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St. Louis Regional history comes alive in this joint production by KDHX and the Missouri Historical Society. Stories of our past are connected with the present in these well researched and entertaining short presentations about the people, places, and events that have shaped who we are and who we are becoming. 

Dec 2, 2022

There are many modern conveniences that we take for granted. One of those is Light. Today, for most of us, we simply turn on a light switch and we have all the illumination we need. But it wasn’t always so. In the past the process of lighting a space could be smelly, dangerous, and time consuming. Just press play to hear the whole story. ———

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I’m Andrew Wanko, Public Historian of the Missouri Historical Society, and Here’s History on 88-one, KDHX. ———

Every time one of the Missouri Historical Society curators shows me something new from our artifact collections, I get the same feeling. For all I know about the lives of past generations of St. Louisans, there is always more to uncover. Lately it happened when I got to see a tin candle mold, once used by a St. Louisan of the early 1800s to provide a homemade source of light after dark. ———

While the wealthiest early 1800s St. Louisans could afford the whale oil candles brought into town on riverboats, most residents made their own candles at home using animal fat. The candlemaker began by simmering a cauldron of meat and water over an open fire for hours. As the water evaporated, it left behind a floating layer of liquified fat, called “tallow.” ———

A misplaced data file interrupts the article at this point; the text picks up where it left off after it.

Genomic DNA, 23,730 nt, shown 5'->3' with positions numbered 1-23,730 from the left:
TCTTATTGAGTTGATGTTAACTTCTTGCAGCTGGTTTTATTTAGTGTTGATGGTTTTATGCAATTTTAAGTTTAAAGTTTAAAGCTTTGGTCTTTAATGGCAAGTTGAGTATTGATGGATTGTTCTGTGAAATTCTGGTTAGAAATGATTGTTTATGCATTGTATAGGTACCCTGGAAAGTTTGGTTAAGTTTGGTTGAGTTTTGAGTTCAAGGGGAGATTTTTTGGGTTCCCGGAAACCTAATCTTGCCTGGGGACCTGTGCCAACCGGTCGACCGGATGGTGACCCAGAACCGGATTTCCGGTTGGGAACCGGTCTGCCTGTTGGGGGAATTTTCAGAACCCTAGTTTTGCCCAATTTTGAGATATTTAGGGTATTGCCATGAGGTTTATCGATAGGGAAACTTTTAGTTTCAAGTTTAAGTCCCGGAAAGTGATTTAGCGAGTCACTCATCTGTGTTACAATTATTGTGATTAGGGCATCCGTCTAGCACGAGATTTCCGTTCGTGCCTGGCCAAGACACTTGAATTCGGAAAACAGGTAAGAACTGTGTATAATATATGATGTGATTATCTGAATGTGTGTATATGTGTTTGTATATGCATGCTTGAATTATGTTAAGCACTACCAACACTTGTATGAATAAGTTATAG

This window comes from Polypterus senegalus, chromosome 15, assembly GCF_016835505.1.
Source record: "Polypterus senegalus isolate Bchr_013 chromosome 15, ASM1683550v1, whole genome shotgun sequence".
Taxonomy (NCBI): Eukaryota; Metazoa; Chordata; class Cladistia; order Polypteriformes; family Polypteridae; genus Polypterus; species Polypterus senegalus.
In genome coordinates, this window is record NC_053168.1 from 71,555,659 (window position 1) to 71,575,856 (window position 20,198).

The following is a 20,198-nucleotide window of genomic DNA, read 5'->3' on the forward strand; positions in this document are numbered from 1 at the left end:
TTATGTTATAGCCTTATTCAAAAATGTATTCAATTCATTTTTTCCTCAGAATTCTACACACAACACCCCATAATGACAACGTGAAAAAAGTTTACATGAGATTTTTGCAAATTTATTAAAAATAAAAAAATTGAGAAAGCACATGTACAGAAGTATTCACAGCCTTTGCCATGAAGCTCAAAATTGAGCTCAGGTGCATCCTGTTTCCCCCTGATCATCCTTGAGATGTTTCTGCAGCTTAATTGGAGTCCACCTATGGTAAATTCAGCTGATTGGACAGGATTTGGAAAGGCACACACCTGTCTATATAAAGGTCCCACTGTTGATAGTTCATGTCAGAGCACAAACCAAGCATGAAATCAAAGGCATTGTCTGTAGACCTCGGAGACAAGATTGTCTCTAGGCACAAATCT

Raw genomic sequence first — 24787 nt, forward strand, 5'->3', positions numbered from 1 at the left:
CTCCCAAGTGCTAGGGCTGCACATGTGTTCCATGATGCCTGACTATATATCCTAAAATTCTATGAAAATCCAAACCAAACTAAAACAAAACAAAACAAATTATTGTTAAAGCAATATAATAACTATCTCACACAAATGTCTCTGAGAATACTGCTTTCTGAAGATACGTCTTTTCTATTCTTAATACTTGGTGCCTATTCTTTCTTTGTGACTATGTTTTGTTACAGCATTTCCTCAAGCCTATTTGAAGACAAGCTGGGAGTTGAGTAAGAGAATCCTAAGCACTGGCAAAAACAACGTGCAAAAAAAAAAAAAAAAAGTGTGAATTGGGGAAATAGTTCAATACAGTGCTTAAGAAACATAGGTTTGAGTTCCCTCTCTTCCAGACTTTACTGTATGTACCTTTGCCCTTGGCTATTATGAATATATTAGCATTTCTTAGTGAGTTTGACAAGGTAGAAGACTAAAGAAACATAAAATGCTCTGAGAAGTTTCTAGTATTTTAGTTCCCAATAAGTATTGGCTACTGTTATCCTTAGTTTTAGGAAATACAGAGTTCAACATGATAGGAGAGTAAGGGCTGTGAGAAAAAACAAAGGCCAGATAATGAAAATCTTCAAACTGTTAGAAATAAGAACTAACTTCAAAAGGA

With the fuel source prepared, the candlemaker turned to a tall and narrow metal candle mold with anywhere from two to twelve openings. String wicks were tied to a rod above and left to dangle in the mold’s openings, and then the scorching hot tallow was skimmed from the pot and poured in. It was a delicate process - the candle mold’s openings were barely an inch wide, and burns or accidental housefires were a constant risk. After a few hours of cooling, the hardened tallow candles could be carefully wiggled out of the mold and set aside to use. ———

Tallow candles went rancid quickly and usually burned down in just a few hours, so candle making was a weekly chore for many St. Louisans. Tallow candles also had the downsides of smelling like burnt meat and producing thick clouds of black smoke, but those inconveniences probably seemed minor to the alternative of spending your evenings sitting in the dark. ———

History gives us many things, including reasons to be grateful. Next time you’re at the store, standing beneath hundreds of light bulbs and picking out a new vanilla or lavender candle just for fun, be thankful that the smells, mess, and danger of making your own source of light are concerns for St. Louisans of the past. ———

Here’s history is a joint production of the Missouri Historical Society and KDHX. I’m Andrew Wanko and this is 88.1 KDHX St. Louis. ———